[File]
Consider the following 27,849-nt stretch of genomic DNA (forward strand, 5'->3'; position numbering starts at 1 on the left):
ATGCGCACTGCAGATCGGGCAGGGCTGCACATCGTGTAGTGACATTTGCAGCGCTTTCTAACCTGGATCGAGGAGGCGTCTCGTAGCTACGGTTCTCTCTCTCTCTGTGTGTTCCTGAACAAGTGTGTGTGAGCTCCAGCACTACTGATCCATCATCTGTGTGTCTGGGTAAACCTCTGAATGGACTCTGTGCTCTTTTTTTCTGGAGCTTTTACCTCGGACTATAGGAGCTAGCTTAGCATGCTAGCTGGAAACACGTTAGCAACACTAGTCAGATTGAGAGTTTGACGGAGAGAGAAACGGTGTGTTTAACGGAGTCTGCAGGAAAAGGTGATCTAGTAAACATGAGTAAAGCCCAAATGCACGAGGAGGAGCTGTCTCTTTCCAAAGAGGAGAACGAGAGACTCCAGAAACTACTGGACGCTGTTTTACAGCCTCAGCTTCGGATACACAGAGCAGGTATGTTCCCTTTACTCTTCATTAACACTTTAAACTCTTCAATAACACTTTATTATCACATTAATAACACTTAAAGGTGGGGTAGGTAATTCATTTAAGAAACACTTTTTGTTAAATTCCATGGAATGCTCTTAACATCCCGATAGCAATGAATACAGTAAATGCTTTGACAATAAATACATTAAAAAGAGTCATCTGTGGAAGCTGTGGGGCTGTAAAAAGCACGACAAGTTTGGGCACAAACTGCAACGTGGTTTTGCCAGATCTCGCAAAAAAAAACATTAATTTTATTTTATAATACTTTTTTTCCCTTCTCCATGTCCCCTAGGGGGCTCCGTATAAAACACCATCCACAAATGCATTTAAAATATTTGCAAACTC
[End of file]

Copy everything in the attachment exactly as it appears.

Consider the following 27,849-nt stretch of genomic DNA (forward strand, 5'->3'; position numbering starts at 1 on the left):
ATGCGCACTGCAGATCGGGCAGGGCTGCACATCGTGTAGTGACATTTGCAGCGCTTTCTAACCTGGATCGAGGAGGCGTCTCGTAGCTACGGTTCTCTCTCTCTCTGTGTGTTCCTGAACAAGTGTGTGTGAGCTCCAGCACTACTGATCCATCATCTGTGTGTCTGGGTAAACCTCTGAATGGACTCTGTGCTCTTTTTTTCTGGAGCTTTTACCTCGGACTATAGGAGCTAGCTTAGCATGCTAGCTGGAAACACGTTAGCAACACTAGTCAGATTGAGAGTTTGACGGAGAGAGAAACGGTGTGTTTAACGGAGTCTGCAGGAAAAGGTGATCTAGTAAACATGAGTAAAGCCCAAATGCACGAGGAGGAGCTGTCTCTTTCCAAAGAGGAGAACGAGAGACTCCAGAAACTACTGGACGCTGTTTTACAGCCTCAGCTTCGGATACACAGAGCAGGTATGTTCCCTTTACTCTTCATTAACACTTTAAACTCTTCAATAACACTTTATTATCACATTAATAACACTTAAAGGTGGGGTAGGTAATTCATTTAAGAAACACTTTTTGTTAAATTCCATGGAATGCTCTTAACATCCCGATAGCAATGAATACAGTAAATGCTTTGACAATAAATACATTAAAAAGAGTCATCTGTGGAAGCTGTGGGGCTGTAAAAAGCACGACAAGTTTGGGCACAAACTGCAACGTGGTTTTGCCAGATCTCGCAAAAAAAAACATTAATTTTATTTTATAATACTTTTTTTCCCTTCTCCATGTCCCCTAGGGGGCTCCGTATAAAACACCATCCACAAATGCATTTAAAATATTTGCAAACTC